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Age 65 and Up: Fatal Falls Increasing

Falls Are the No. 1 Cause of Accidental Deaths in People Age 65 and Older
WebMD Health News
Reviewed by Louise Chang, MD

Nov. 17, 2006 -- Falls are the top cause of accidental deaths in people age 65 and older, and fatal fall rates are rising, says the CDC.

The CDC reports that 13,700 people age 65 and older died of fall-related injuries in 2003.

For comparison, more than 563,000 people in that age group died of heart disease and more than 388,000 died of cancer in 2003.

Fatal fall rates rose for both men and women between 1993 and 2003, with higher rates for men.

Forty-six per 100,000 men age 65 and older died from falls in 2003. That rate is 45% higher than in 1993.

Among women of the same age, about 31 per 100,000 died from falls in 2003, a 60% increase since 1993.

The figures appear in the CDC's Morbidity and Mortality Weekly Report.

Nonfatal Falls

Overall, no major changes were seen in rates for nonfatal fall injuries.

More women than men are hospitalized for hip fractures.

But hip fracture hospitalization rates for women age 65 and older "appear to be declining," while men's hip fracture rate "has not decreased and might be increasing," says the CDC.

Women's hip fracture hospitalization rates might be down due to wider screening and treatment of osteoporosis in women, notes the CDC.

Men typically get osteoporosis and hip fractures later than women. "Screening and osteoporosis treatment might be broadened to include older men," says the CDC.

"Injuries from falls, and the fear of falling, lead older adults to limit their activities, which can interfere with independent living. But we know that falls are not inevitable," says Ileana Arias, PhD, in a CDC news release.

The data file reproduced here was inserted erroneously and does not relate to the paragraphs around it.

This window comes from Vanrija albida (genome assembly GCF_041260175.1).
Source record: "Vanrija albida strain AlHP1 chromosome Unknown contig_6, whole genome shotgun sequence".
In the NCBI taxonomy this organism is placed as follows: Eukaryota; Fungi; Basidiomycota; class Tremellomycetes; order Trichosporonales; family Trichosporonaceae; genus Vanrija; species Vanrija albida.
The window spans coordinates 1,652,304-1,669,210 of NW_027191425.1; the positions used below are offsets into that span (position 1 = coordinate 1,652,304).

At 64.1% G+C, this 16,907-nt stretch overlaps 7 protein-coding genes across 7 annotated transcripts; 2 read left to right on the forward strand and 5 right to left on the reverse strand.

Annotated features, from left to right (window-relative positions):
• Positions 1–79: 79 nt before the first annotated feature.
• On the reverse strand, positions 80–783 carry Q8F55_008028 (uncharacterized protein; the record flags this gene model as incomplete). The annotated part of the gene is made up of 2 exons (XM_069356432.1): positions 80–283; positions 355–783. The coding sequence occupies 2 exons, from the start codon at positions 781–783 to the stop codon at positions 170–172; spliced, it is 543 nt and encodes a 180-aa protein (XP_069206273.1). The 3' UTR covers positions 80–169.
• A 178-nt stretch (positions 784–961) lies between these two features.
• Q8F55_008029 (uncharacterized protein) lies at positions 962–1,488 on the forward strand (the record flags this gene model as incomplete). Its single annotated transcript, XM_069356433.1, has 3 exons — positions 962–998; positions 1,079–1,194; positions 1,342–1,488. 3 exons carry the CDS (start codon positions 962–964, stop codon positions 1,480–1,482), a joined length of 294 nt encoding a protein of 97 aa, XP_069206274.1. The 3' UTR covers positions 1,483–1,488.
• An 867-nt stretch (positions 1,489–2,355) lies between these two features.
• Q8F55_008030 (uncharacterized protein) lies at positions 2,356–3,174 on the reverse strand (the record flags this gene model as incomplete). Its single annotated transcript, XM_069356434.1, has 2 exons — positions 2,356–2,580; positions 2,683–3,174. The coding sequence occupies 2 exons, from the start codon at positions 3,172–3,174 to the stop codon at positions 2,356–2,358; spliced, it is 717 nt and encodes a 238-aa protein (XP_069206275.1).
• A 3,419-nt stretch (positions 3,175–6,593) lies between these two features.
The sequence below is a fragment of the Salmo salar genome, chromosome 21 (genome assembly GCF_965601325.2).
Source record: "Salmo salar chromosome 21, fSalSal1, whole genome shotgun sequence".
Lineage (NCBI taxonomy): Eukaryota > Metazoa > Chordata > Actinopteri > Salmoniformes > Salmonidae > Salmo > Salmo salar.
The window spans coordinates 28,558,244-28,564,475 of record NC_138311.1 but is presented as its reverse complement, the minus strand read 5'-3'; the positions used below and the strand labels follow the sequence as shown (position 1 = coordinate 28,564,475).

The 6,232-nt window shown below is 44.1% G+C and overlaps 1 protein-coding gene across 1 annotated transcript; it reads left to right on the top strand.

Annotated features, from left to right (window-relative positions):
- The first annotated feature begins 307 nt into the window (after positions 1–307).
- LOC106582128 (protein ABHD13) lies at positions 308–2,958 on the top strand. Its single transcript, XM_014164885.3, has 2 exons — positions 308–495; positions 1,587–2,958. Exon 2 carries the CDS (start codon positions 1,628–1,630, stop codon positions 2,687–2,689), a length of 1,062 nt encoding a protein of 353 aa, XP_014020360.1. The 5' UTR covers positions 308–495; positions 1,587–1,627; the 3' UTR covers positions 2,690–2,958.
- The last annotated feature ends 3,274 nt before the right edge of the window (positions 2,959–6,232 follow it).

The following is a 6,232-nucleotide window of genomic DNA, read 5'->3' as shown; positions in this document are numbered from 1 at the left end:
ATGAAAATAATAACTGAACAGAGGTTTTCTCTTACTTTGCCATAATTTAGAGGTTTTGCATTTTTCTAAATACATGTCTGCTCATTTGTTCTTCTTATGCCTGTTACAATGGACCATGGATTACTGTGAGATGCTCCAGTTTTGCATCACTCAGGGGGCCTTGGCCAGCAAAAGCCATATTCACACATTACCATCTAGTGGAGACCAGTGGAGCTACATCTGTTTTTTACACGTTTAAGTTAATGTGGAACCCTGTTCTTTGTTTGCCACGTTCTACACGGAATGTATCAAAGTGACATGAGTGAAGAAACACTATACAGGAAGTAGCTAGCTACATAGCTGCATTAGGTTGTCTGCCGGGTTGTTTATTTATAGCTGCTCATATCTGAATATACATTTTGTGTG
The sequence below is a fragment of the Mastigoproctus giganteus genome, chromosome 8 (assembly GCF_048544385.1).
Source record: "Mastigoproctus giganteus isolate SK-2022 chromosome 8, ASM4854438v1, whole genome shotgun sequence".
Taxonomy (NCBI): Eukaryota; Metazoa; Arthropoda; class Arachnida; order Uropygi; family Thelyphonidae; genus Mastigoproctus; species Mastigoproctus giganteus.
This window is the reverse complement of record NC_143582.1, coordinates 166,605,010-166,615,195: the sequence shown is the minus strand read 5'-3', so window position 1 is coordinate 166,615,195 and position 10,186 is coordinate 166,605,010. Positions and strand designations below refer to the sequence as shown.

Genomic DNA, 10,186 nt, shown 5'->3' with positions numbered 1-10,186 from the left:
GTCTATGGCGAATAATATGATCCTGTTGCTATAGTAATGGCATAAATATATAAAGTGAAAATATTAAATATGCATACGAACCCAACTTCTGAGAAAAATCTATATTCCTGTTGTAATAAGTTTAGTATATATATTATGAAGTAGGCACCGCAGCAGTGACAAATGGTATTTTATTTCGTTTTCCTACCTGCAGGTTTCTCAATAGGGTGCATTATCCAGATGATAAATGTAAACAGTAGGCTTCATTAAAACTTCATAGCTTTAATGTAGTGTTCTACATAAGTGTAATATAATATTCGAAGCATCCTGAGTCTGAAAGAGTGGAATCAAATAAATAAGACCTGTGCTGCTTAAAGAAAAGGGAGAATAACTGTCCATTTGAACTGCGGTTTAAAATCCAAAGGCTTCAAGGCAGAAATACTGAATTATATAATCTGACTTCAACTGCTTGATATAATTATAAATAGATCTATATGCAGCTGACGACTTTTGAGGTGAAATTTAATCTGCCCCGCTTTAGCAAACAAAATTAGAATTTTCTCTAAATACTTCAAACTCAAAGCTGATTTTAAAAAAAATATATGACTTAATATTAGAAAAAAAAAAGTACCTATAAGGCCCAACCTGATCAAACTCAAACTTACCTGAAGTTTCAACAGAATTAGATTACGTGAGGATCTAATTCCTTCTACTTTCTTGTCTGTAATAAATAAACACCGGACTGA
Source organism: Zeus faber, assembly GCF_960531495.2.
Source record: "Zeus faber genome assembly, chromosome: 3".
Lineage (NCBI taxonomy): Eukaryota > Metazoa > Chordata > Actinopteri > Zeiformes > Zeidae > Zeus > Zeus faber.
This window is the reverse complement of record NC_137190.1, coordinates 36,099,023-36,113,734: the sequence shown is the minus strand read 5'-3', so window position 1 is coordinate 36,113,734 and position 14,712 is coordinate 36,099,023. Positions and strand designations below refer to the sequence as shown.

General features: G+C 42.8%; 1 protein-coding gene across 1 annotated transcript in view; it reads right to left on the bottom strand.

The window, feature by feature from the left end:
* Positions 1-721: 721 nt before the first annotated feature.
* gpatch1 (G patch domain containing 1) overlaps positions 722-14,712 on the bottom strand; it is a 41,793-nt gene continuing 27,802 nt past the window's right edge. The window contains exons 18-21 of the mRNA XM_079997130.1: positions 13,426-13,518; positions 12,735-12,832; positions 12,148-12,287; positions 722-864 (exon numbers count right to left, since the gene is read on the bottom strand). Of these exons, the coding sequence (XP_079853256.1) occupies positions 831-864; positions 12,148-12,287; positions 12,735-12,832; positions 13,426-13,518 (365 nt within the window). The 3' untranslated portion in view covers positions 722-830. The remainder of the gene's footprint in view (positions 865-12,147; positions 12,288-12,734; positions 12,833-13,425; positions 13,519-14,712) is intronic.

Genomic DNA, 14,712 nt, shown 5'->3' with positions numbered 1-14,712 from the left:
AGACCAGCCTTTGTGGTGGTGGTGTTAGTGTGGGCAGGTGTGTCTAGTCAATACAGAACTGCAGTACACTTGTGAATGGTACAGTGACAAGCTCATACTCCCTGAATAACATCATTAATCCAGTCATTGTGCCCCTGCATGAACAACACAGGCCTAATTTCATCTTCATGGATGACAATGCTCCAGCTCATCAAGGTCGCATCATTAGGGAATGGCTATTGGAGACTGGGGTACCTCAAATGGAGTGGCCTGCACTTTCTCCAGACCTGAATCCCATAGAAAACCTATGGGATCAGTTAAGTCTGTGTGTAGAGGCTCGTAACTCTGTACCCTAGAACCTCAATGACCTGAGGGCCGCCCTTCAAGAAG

Arias directs the CDC's Injury Center.

Preventing Falls

The CDC's web site includes these tips on fall prevention for older adults:

  • Exercise regularly (get your doctor's approval first).
  • Have your doctor or pharmacist review your medicines, including over-the-counter medicines.
  • Have your vision checked at least once yearly by an eye doctor.
  • Get up slowly from sitting or lying down.
  • Wear shoes inside and outside the house.
  • Avoid going barefoot or wearing slippers.
  • Keep emergency numbers in large print near each phone.
  • Put a phone near the floor in case you fall and can't get up.
  • Think about wearing an alarm device that will bring help in case you fall and can't get up.

Home Safety Tips

The CDC's web site also includes tips for older adults on making homes safer to help prevent falls:

  • Improve the lighting.
  • Hang lightweight curtains or shades to reduce glare.
  • Remove throw rugs or use them with a nonslip backing.
  • Keep objects like papers, books, and towels off the floor.
  • Coil or tape cords and wires next to the wall so you can't trip over them.
  • Fix loose or uneven steps.
  • Put overhead lights at the top and bottom of steps.
  • Make sure carpet on steps is firmly attached to every step.
  • Put nonslip rubber treads on uncarpeted stairs.
  • Fix loose handrails.
  • Paint a contrasting color on the top edge of all steps so you can see the stairs better. For instance, use a light-colored paint on dark wood.

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